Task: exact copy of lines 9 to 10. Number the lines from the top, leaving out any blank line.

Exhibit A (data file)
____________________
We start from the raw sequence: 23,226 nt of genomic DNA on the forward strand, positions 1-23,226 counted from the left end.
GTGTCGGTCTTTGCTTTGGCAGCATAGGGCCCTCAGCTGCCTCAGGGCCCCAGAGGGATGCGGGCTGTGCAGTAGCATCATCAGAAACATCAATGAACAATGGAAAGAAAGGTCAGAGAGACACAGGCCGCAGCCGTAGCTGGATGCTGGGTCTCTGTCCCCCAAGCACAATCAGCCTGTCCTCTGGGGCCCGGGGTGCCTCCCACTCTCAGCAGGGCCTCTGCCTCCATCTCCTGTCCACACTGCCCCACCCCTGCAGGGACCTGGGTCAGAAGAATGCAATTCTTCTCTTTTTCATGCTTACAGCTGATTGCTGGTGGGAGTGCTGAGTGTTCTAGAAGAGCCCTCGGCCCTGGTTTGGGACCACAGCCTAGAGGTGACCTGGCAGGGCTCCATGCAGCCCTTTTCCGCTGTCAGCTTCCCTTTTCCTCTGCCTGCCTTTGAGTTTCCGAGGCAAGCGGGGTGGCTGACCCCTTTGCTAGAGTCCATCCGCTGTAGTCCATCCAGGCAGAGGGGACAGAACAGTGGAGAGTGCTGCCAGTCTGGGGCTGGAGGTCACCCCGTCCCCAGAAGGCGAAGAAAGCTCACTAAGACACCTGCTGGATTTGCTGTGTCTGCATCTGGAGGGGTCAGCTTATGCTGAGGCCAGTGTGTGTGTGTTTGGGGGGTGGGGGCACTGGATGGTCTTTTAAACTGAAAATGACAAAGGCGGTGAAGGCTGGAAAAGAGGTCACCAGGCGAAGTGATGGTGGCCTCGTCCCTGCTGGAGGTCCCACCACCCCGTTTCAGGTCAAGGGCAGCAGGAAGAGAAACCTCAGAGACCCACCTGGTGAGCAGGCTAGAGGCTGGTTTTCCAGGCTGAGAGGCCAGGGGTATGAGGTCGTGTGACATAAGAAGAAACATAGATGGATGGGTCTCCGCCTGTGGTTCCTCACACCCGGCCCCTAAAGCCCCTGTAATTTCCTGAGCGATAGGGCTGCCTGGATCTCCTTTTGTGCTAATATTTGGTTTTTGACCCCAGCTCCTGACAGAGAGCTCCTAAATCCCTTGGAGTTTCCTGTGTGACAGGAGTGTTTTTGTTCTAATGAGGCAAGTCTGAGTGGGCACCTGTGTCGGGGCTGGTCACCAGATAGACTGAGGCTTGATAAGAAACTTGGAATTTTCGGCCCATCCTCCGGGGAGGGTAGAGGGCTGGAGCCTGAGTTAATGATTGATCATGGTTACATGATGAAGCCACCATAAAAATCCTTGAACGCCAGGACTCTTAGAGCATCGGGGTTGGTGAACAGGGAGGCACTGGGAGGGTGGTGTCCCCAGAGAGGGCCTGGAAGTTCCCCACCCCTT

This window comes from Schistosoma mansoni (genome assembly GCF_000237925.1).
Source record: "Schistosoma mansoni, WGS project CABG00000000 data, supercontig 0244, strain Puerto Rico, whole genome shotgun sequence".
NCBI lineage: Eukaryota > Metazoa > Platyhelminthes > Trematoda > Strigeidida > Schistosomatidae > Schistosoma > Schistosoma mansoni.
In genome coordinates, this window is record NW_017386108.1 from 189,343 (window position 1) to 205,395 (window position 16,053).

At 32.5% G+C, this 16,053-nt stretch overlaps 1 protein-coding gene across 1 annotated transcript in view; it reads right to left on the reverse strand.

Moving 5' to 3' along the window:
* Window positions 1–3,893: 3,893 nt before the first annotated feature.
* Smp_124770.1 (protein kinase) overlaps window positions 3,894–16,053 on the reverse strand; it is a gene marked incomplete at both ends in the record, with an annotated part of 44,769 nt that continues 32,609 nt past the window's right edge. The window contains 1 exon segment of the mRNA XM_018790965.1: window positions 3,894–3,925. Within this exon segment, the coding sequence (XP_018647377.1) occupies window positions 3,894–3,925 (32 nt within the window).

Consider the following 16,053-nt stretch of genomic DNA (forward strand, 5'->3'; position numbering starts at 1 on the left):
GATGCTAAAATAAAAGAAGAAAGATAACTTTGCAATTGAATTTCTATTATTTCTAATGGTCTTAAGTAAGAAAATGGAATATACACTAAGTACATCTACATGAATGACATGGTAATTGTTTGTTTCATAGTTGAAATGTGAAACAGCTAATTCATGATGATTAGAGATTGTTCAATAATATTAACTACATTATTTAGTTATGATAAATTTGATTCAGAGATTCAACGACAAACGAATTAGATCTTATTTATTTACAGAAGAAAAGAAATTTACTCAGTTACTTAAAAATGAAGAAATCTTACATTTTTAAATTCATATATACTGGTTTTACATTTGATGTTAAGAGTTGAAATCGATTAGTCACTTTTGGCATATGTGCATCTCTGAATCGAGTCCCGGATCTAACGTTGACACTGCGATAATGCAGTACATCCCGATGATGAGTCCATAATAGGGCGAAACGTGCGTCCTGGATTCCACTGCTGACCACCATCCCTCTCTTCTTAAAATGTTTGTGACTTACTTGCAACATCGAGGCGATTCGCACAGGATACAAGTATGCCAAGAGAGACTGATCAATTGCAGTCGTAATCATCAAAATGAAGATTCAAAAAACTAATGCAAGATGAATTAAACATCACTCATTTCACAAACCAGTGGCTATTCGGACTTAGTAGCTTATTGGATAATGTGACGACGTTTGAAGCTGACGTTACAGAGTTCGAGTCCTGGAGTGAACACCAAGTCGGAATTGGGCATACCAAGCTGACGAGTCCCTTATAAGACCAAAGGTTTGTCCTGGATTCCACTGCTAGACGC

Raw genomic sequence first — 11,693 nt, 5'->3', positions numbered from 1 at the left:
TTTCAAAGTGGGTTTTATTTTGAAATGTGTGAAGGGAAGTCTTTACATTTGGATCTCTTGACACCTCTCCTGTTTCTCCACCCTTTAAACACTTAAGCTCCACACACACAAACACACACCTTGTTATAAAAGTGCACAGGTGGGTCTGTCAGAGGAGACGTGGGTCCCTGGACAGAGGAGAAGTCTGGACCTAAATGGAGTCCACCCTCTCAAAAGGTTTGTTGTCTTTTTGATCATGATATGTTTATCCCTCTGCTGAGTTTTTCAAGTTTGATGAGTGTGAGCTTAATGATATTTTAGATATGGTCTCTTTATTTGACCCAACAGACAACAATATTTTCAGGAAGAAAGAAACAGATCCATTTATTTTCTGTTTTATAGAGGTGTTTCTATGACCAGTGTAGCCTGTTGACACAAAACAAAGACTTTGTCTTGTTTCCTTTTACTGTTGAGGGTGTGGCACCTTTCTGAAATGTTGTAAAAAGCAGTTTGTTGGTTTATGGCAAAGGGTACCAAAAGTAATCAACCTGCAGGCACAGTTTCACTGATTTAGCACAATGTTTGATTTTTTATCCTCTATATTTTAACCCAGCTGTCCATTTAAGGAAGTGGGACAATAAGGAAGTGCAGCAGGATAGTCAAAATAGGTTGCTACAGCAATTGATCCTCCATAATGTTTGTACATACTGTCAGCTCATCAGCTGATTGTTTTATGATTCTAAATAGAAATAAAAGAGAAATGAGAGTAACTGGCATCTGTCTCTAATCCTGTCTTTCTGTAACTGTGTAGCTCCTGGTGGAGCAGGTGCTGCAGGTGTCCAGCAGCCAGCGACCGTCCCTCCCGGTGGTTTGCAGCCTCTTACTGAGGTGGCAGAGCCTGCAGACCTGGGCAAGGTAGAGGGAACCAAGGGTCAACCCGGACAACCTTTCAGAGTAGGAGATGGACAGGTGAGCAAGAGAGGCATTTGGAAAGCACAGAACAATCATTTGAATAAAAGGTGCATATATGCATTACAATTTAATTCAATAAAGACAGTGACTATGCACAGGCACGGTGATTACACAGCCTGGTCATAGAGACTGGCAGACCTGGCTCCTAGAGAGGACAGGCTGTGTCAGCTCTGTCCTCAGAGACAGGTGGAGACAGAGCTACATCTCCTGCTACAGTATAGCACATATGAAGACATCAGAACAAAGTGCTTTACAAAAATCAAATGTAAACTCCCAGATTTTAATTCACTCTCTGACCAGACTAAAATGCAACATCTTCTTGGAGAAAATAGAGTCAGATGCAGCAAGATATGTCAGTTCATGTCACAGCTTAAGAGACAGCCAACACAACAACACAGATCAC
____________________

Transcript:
* Window positions 1–3,893: 3,893 nt before the first annotated feature.
* Smp_124770.1 (protein kinase) overlaps window positions 3,894–16,053 on the reverse strand; it is a gene marked incomplete at both ends in the record, with an annotated part of 44,769 nt that continues 32,609 nt past the window's right edge. The window contains 1 exon segment of the mRNA XM_018790965.1: window positions 3,894–3,925. Within this exon segment, the coding sequence (XP_018647377.1) occupies window positions 3,894–3,925 (32 nt within the window).